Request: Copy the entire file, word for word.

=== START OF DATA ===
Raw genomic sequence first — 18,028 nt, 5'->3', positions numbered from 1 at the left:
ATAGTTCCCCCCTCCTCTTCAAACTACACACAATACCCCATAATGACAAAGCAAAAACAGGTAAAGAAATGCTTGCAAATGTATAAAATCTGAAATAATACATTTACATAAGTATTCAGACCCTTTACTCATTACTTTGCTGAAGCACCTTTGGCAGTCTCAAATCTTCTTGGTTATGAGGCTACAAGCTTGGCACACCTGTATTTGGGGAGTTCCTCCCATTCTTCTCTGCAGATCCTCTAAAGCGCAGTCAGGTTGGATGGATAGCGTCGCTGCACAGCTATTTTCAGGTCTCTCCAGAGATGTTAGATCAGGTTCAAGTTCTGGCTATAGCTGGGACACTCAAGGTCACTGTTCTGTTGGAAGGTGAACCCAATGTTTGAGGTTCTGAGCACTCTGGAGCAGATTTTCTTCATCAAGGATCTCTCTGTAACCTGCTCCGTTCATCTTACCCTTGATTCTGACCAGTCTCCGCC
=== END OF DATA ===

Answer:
Raw genomic sequence first — 18,028 nt, 5'->3', positions numbered from 1 at the left:
ATAGTTCCCCCCTCCTCTTCAAACTACACACAATACCCCATAATGACAAAGCAAAAACAGGTAAAGAAATGCTTGCAAATGTATAAAATCTGAAATAATACATTTACATAAGTATTCAGACCCTTTACTCATTACTTTGCTGAAGCACCTTTGGCAGTCTCAAATCTTCTTGGTTATGAGGCTACAAGCTTGGCACACCTGTATTTGGGGAGTTCCTCCCATTCTTCTCTGCAGATCCTCTAAAGCGCAGTCAGGTTGGATGGATAGCGTCGCTGCACAGCTATTTTCAGGTCTCTCCAGAGATGTTAGATCAGGTTCAAGTTCTGGCTATAGCTGGGACACTCAAGGTCACTGTTCTGTTGGAAGGTGAACCCAATGTTTGAGGTTCTGAGCACTCTGGAGCAGATTTTCTTCATCAAGGATCTCTCTGTAACCTGCTCCGTTCATCTTACCCTTGATTCTGACCAGTCTCCGCC